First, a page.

• It is a Sirtuin activator. Sirtuin is the name given to a family of proteins that when activated lengthen the life of a cell. This gives the cells the time to repair any DNA damage that occurs as they age. It is the sirtuin effect that is associated with the anti aging effects of the 2:5 diet. Because of this Resveratrol is said to have the capacity to activate cell repair. It supports apoptosis, inflammation, stress resistance as well as promoting energy efficiency and alertness. I will cover this in more detail when I look at the new research on fasting and Chemotherapy that is emerging and capturing the interest of many health professionals.
  • Resveratrol is so impressive that it has caught the attention of Professor Potter a medicinal chemist who has worked in the pharmaceutical industry for 20 years developing anti cancer drugs. He recognised that equivalent chemical molecules developed in the lab are likely to be found in fruits and vegetables. There are no published trials in cancer patients and we no doubt will have to wait a few years for this type of evidence. The hard evidence to date is specifically on human cancer cells tested in the lab called “in vitro” research. However in 2007 an article was published in the Journal of Orthomolecular Medicine, where individual patients with various stages of cancer all had a positive response when given resveratrol.

This is all very interesting, obviously additional studies are needed to confirm its anti cancer properties but current evidence is very encouraging.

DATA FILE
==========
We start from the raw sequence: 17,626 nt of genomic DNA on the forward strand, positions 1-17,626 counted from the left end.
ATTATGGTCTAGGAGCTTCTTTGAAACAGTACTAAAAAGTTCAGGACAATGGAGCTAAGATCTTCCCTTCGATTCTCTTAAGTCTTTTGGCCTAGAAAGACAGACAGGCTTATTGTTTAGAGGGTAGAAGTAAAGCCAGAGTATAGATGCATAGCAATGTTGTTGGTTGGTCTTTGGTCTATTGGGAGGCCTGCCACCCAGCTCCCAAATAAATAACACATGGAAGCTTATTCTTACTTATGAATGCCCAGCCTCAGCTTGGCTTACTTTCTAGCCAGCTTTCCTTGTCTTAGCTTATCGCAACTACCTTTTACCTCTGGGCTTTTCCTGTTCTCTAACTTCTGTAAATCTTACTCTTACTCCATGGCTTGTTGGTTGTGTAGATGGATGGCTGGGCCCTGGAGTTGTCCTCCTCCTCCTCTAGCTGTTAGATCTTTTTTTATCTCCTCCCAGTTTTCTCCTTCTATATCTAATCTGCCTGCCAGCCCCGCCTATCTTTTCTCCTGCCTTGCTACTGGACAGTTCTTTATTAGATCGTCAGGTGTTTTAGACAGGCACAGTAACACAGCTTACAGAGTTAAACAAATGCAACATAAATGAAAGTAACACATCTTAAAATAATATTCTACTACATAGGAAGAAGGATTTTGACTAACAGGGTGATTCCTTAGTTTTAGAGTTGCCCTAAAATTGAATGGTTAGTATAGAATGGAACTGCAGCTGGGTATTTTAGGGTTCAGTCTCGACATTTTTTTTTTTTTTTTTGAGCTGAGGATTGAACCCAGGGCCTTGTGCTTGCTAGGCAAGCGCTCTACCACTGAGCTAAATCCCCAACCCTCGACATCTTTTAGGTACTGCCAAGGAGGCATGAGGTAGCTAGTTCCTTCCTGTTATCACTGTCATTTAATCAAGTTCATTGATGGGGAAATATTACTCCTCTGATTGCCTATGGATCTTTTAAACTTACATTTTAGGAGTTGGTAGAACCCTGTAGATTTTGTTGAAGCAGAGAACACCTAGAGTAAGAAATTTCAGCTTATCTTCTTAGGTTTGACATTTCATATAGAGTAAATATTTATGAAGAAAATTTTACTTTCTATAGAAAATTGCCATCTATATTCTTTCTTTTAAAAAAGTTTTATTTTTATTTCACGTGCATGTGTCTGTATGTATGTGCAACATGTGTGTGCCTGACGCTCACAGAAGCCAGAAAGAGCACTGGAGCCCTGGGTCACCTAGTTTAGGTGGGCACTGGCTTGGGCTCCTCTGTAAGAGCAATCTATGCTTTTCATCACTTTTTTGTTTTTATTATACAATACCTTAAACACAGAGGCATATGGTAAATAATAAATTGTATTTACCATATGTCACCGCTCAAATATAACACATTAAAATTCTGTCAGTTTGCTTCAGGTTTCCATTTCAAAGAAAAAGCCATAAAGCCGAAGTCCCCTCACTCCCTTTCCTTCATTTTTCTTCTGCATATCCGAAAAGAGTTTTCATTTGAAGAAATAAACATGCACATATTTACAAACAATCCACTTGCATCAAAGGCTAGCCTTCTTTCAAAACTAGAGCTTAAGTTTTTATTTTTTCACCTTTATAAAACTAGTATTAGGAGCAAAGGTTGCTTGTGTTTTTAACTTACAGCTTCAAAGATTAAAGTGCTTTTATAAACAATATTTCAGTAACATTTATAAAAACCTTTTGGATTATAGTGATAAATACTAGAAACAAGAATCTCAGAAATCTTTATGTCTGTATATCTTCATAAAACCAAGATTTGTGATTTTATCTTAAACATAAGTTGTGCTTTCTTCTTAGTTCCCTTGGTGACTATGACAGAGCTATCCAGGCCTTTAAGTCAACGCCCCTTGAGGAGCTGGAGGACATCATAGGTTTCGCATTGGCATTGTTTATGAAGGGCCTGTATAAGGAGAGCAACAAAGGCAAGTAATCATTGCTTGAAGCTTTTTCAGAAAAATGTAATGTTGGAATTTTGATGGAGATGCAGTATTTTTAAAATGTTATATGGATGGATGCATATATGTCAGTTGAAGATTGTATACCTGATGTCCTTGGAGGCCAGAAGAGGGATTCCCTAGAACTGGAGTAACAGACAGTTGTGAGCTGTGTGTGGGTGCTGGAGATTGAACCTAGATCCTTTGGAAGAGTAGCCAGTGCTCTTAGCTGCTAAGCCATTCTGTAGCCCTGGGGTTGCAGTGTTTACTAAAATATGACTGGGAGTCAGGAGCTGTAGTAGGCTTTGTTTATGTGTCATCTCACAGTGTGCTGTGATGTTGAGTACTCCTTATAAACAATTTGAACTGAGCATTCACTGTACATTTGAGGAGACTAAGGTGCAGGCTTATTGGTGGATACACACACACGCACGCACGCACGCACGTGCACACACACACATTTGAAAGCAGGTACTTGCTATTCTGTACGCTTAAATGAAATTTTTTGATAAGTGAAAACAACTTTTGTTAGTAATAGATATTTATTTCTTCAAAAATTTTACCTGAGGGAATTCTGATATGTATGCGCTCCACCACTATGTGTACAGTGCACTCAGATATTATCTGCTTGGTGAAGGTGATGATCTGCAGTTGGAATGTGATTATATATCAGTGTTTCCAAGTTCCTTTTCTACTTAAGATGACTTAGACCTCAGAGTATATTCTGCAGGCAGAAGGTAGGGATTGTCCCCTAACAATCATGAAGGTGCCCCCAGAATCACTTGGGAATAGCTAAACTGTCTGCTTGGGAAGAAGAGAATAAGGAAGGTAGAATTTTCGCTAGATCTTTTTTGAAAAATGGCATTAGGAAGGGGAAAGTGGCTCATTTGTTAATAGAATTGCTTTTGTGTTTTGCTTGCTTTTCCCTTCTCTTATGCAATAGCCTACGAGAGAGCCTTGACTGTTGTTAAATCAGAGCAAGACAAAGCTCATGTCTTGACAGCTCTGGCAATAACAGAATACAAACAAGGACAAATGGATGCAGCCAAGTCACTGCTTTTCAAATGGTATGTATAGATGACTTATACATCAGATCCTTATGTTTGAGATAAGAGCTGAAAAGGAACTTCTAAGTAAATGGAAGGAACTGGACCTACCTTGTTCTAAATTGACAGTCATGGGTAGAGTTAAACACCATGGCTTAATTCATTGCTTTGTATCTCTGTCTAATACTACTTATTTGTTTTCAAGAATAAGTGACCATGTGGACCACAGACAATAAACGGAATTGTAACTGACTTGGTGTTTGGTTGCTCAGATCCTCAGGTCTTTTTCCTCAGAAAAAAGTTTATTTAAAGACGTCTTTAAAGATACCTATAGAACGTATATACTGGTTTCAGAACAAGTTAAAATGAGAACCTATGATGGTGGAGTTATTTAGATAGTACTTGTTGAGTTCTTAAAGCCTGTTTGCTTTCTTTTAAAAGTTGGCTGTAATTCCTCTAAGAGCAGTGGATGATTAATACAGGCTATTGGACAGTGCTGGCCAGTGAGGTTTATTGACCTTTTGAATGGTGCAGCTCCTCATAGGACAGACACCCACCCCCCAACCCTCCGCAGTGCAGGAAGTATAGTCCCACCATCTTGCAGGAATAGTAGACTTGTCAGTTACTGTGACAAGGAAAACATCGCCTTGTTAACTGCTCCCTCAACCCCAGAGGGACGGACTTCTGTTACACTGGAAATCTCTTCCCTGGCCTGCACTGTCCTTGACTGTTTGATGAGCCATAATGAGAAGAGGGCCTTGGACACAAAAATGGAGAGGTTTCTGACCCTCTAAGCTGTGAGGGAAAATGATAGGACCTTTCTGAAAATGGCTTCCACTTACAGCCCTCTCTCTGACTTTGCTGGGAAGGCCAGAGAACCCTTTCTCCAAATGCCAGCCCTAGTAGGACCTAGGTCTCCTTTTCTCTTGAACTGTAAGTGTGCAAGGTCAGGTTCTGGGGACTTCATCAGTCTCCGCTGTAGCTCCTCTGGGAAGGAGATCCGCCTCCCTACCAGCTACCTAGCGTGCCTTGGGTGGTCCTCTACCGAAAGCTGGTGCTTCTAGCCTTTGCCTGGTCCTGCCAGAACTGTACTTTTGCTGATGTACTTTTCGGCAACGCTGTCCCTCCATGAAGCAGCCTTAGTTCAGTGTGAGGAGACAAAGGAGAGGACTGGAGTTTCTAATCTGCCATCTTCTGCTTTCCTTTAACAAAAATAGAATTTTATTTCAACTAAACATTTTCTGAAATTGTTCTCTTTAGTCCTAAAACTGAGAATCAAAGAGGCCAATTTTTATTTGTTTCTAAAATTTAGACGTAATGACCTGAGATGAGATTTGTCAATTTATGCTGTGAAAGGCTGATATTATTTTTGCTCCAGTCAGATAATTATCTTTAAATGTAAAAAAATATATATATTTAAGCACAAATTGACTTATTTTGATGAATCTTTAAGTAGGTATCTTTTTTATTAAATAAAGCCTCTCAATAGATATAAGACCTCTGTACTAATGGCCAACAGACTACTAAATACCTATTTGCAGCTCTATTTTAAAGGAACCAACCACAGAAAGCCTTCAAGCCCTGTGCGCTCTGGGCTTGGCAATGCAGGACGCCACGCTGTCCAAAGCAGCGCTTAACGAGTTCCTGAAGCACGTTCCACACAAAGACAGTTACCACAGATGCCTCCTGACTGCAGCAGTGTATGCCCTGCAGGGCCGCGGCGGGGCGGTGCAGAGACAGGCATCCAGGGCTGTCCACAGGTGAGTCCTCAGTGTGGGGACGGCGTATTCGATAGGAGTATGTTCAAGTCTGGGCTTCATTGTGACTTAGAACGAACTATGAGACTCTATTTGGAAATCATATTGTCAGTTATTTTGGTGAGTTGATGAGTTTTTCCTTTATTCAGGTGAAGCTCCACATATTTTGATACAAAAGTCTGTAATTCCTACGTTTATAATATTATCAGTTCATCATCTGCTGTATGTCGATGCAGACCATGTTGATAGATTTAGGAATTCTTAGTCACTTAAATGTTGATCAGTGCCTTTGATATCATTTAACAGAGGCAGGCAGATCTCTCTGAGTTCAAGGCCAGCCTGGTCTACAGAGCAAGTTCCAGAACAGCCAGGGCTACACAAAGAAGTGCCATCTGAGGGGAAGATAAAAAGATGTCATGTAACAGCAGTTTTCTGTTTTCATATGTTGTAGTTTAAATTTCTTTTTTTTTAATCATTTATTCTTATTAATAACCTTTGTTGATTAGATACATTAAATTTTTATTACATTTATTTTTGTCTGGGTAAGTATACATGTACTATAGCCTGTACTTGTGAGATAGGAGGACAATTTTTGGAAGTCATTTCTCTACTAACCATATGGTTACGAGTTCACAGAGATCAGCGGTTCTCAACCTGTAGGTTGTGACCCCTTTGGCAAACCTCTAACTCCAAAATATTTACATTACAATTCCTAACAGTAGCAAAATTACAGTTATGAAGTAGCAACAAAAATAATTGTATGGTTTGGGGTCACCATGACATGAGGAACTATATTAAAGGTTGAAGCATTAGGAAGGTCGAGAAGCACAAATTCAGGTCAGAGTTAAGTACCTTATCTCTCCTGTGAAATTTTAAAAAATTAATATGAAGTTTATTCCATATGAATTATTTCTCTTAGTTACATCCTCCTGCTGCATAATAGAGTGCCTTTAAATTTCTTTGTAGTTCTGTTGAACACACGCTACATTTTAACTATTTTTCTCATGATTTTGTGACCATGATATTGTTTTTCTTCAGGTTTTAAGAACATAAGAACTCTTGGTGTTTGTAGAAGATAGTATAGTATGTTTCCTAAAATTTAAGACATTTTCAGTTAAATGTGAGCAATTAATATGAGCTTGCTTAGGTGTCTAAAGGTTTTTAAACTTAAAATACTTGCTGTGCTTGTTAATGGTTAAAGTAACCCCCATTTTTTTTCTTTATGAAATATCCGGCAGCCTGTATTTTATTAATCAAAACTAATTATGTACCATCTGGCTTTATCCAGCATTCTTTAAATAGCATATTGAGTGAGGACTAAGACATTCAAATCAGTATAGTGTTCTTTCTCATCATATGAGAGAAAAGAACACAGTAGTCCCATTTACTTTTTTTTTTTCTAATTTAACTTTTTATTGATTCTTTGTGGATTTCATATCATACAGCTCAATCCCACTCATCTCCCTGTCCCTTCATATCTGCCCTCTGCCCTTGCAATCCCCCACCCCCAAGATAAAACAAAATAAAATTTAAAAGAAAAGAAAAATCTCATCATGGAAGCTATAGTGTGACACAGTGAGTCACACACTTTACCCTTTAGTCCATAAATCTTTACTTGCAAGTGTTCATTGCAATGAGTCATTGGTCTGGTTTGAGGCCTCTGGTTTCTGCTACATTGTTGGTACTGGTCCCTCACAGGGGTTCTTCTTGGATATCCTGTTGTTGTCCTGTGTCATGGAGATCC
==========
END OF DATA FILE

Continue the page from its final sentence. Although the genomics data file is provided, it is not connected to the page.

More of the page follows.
Other types of alcohol
When we consider other types of alcohol like beers and spirits the general advice is to abstain if possible. The World Cancer Research Fund advises that even small amounts of alcohol should be avoided but if consumed at all should be limited to no more than 2 drinks a day for men and 1 for women.

The bottom line
Having said that I really think this depends on the mind set that the alcohol is drunk in. I want to share with you a story about a lady that I saw in my practice some years ago, a story that has always stuck in my mind. I was asking about lifestyle etc. and she told me she has 3 children under 5 and the only way that she could get through tea time is to have a couple of G and T’s. This did ring alarm bells in my head because obviously the G and T had become a necessary crutch that she relied on to get her through a very fraught time. If she had said to me that once the children were in bed she relaxed with her husband and enjoyed the odd G and T. To me this is a whole new ball game as it was for pleasure not for any other reason. So if you find that you enjoy the odd alcoholic drink with the right mindset then I feel that this would be fine. The key is moderation and occasional.

Next week I want to stay on a similar subject and look at coffee, black tea and green tea although we touched on green tea in the second blog on stress.

 See also :2:5 diet blog

Blog originally written by Caroline June 2013